Loin pain was the most common presentation after stent removal, however it occurred with similar incidence in all three groups (p = 0.32). Only 5 % of the patients experienced suprapubic pain in Silodosin group but it was not statistically significant as compared to all other groups (p = 0.15). The mean additional analgesic requirement was least in combination group (3 mg), but did not achieve statistical significance (p = 0.70). The readmission rate also was similar in all four groups. No treatment-related significant side effects were seen in any of the groups.

Discussion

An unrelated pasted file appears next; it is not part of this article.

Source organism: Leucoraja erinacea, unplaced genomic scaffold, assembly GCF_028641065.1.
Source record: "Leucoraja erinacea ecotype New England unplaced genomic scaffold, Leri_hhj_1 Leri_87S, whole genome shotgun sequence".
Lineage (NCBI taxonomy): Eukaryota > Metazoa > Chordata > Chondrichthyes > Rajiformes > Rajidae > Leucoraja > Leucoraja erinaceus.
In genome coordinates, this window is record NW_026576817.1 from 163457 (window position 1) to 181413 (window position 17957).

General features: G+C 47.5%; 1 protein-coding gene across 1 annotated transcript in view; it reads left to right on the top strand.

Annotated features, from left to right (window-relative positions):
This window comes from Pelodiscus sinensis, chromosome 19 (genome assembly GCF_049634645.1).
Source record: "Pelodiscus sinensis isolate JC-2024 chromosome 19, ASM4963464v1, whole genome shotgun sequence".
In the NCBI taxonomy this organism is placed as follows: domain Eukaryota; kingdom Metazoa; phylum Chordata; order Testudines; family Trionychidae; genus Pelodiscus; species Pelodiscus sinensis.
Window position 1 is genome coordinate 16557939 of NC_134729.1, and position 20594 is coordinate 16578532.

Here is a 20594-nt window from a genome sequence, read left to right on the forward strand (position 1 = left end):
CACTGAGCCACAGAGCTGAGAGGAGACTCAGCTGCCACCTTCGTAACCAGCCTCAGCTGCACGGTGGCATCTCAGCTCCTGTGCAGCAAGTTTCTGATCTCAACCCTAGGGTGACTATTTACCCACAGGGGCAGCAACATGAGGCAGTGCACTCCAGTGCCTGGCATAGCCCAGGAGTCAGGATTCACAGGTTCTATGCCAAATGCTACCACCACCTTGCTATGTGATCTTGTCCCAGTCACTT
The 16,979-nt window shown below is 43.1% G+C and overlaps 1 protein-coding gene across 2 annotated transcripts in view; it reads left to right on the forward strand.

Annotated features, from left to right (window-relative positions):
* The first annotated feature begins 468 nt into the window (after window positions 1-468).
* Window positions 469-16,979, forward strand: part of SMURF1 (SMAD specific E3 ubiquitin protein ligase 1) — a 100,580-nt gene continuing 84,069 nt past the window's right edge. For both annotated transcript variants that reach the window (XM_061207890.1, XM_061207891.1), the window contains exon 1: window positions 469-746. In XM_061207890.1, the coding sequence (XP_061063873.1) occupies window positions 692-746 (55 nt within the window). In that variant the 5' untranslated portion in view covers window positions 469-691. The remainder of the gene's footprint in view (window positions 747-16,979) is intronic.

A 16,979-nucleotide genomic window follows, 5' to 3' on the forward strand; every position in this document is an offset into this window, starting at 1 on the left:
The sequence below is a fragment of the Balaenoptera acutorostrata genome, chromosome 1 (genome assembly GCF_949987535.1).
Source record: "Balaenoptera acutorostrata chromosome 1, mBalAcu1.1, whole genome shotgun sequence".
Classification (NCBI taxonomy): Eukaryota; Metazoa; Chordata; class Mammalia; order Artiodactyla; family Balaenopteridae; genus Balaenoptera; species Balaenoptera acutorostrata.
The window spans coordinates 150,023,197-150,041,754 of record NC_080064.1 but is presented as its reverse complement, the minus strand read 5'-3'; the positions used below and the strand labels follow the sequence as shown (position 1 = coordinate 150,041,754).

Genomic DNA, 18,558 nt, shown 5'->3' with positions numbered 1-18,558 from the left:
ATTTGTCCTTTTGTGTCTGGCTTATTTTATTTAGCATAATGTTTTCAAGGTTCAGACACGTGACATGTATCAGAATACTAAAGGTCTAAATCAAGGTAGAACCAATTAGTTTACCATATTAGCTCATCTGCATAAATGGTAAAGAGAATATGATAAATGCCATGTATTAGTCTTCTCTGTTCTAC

Ureteral stents are associated with significant pain and discomfort (Joshi et al. 2002, 2003; Pollard and Macfarlane 1988). Joshi et al. reported that 80 % of patients experienced stent-related pain (Joshi et al. 2003). Numerous studies have been done to reduce stent-related pain and discomfort using drugs like alpha blockers, anticholinergics, phosphodiesterase inhibitors etc., new stent designs, stent materials and stent dimensions (Dellis et al. 2010; Gupta et al. 2010; Beddingfield et al. 2009; Rane et al. 2001; Deliveliotis et al. 2006; Damiano et al. 2008). Most of the available literature focuses on the stent-related morbidity when stent was in situ. But to any urologist, it is not unusual to have patients complaining of renal colic like pain after stent removal which often require additional analgesics and admission due to the severity of pain. Pain during stent removal probably occurs due to activation of nociceptors, the friction between stent and mucosa leading to ureteral smooth muscle irritability, trigonal irritation as well as pressure-induced changes in pelvi-calyceal system. However, this phenomenon of pain after stent removal has remained neglected and unreported. Tadros et al. (2012) first studied the efficacy of Rofecoxib in relieving pain after stent removal in a placebo-controlled randomized study and found that a significant number of patients complained of severe pain after stent removal in the placebo group and none in the NSAID group (8). NSAIDs are considered the gold standard drugs for renal colic (Davies and Anderson 1997; Tankó and Tamás 1995–1996; Hurault and Ryckelynck 1989). Numerous animal studies as well human studies have shown that NSAIDs cause significant decrease in ureteral contractility as well as decrease in renal blood flow (Chaignat et al. 2008; Perlmutter et al. 1993). Chaignat et al. (2008) have also demonstrated the presence of COX-1 and COX-2 receptors in human ureters. Nakada et al. (2000) reported that selective COX inhibitors and non-selective COX inhibitor led to significant reduction in ureteral contractility in both porcine and human ureteral tissues. Also, alpha blockers have been found to be effective in relieving stent-related pain (Deliveliotis et al. 2006; Damiano et al. 2008). Alpha 1 receptors have been found to be widely distributed in human ureter and bladder (Michel and Vrydag 2006; Itoh et al. 2007). Decrease in ureteral contractions as well as trigonal irritation are the likely mechanisms for the relief of stent-related pain with alpha blockers. Beddingfield et al. (2009) also reported a significant reduction in stent-related pain as well as reduction in narcotic dose with the use of Alfuzosin.